In a passage which carried faint echoes of a condemnation of her husband by another high-profile American born in central Europe – Arnold Schwarzenegger – the Slovenia-born Trump said: “Our nation must heal in a civil manner. Make no mistake about it, I absolutely condemn the violence that has occurred on our nation’s Capitol. Violence is never acceptable.
“… I would like to call on the citizens of this country to take a moment, pause, and look at things from all perspectives.
“I implore people to stop the violence, never make assumptions based on the color of a person’s skin or use differing political ideologies as a basis for aggression and viciousness. We must listen to one another, focus on what unites us, and rise above what divides us.
“It is inspiring to see that so many have found a passion and enthusiasm in participating in an election, but we must not allow that passion to turn to violence.”
She also said it had been “the honor of my lifetime to serve as your first lady”.
That service has just a few days left to run. Though Donald Trump faces a second impeachment, he looks set to remain in office until inauguration day. He is, however, reported to be likely to leave Washington before then, taking his family with him.
Donald Trump's attorney defended the ex-President's incendiary speech on January 6, saying he is protected under the First Amendment and had "absolute immunity" while he was President to contest the election, according to a court filing this week. The argument is the first time Trump has formally defended his actions in court since the insurrection, and reflects his continued push to his supporters that he did nothing wrong and was robbed of a second term in office. Trump argues in DC District Court that his bully pulpit message to his supporters at the political rally on January 6 - encouraging them to oppose Congress certifying the vote - was a constitutionally protected act of the presidency.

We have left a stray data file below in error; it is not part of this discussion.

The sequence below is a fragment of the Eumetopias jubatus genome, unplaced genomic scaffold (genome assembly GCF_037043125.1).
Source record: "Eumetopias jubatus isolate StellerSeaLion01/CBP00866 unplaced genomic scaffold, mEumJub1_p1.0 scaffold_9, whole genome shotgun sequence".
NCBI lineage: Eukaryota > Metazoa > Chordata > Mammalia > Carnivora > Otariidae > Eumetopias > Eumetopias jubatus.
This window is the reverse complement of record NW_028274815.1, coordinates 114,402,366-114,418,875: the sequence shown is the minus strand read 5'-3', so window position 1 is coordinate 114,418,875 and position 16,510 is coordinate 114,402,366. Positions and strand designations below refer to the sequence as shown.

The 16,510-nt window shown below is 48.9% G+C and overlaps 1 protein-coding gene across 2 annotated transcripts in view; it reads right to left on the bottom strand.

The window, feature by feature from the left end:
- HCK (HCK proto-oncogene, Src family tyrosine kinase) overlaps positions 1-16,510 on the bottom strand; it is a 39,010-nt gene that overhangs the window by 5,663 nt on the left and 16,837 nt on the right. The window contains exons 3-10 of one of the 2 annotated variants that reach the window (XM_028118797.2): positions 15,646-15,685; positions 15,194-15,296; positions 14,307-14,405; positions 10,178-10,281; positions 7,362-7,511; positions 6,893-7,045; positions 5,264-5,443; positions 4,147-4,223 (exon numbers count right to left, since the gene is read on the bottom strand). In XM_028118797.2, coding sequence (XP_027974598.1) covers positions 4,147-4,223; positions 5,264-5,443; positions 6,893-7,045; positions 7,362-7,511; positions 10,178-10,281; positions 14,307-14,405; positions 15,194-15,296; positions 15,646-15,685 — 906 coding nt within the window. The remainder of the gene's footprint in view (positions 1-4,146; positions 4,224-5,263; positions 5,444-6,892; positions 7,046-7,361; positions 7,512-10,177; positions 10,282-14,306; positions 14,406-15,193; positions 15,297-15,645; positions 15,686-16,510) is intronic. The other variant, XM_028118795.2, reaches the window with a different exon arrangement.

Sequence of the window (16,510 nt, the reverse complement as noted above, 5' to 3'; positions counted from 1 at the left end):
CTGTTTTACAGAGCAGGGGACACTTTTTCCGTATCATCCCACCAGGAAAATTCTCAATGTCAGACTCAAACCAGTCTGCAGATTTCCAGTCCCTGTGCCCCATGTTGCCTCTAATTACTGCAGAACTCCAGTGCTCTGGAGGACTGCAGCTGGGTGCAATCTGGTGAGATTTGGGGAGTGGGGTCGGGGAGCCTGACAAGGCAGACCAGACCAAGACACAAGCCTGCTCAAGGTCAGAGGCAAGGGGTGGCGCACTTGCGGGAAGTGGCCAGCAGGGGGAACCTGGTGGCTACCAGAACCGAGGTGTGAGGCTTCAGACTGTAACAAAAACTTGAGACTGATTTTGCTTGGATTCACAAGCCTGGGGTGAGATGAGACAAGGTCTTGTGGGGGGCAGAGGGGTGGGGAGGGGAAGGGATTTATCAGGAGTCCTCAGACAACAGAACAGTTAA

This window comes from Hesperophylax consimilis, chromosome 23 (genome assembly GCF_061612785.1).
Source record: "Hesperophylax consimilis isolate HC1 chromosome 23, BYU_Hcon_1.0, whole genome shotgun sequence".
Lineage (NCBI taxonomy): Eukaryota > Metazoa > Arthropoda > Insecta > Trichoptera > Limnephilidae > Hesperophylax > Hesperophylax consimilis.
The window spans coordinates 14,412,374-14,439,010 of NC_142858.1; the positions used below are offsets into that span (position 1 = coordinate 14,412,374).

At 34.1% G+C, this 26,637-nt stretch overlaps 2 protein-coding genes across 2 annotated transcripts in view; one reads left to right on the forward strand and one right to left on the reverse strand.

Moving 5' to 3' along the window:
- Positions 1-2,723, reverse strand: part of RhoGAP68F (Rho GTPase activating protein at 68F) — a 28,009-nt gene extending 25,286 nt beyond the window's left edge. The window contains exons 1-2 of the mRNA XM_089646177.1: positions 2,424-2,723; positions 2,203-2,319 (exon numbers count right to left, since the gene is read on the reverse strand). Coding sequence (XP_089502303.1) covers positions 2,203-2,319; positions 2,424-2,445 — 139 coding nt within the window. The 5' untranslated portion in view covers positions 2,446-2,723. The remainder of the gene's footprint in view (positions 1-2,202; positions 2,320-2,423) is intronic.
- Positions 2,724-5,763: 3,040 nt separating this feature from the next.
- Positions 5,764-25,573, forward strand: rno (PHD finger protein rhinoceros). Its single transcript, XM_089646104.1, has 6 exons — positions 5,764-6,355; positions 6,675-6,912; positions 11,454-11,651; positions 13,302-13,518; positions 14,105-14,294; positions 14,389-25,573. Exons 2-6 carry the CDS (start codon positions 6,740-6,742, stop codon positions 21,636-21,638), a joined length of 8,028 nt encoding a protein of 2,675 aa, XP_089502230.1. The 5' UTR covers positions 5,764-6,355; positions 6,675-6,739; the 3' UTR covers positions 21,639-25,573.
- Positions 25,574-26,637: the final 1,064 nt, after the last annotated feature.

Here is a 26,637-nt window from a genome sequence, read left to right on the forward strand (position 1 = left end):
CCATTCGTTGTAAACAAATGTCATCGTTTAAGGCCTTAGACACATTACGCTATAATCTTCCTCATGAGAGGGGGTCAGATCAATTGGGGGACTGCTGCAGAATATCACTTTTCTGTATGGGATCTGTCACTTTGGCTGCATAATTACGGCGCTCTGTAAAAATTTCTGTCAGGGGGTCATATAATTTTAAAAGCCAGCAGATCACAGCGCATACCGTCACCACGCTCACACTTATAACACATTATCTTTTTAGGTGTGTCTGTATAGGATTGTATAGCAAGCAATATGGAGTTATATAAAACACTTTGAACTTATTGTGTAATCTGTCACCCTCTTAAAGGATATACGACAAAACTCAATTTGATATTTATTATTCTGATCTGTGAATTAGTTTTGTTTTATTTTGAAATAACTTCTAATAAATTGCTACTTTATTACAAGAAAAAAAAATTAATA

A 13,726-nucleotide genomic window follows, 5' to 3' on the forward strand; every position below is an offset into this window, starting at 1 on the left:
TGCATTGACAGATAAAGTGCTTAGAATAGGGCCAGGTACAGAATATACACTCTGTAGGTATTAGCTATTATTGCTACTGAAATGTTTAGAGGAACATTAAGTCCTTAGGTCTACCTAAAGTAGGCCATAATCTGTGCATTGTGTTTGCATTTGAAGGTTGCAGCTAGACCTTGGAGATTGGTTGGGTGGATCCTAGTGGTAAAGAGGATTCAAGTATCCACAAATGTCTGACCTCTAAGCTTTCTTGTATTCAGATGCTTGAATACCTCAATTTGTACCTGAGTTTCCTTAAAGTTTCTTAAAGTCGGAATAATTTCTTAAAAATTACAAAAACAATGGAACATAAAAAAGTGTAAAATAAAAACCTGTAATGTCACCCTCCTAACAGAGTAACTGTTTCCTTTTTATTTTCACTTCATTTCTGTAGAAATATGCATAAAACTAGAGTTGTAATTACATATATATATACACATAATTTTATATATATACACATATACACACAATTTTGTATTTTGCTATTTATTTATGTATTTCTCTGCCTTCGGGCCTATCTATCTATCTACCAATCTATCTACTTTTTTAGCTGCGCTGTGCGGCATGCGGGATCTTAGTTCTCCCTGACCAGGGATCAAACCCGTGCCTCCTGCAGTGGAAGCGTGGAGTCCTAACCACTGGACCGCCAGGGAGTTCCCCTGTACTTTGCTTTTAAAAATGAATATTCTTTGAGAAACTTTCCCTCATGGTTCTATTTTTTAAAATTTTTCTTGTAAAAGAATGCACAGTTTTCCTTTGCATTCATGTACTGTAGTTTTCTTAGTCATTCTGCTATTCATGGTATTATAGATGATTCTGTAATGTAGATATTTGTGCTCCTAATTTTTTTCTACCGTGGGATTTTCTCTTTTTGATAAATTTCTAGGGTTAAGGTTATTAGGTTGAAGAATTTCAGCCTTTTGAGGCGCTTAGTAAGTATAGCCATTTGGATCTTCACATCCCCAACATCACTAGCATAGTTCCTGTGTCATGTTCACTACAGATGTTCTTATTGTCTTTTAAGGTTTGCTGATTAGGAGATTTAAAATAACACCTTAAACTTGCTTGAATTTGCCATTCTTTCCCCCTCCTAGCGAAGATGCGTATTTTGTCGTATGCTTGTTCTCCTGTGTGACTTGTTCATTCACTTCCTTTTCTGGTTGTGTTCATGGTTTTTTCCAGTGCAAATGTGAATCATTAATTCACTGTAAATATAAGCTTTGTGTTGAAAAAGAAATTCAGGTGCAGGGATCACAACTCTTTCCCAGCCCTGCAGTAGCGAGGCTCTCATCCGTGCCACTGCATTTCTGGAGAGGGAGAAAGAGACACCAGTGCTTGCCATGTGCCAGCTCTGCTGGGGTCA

For much of Donald Trump’s presidency, Barack Obama largely abided by the convention that former presidents do not publicly criticize or attack their successors. Obama jettisoned any such caution during the 2020 election that put his own vice-president, Joe Biden, in the White House. But behind the scenes, with donors and advisers, Obama was reportedly much more candid.
The House on Wednesday passed a bill to establish a commission to investigate the Jan. 6 attack on the Capitol, earning relatively little support from Republicans as GOP leaders sought to quash a bill negotiated by one of their own members. Lawmakers passed the bill in a 252-175 vote, with 35 Republicans joining all Democrats in support.
The Republican House minority leader, Kevin McCarthy, should testify before the commission to investigate the 6 January Capitol attack, the Wyoming representative Liz Cheney said on Friday, because he has “said publicly that he’s got information about the president’s state of mind that day”.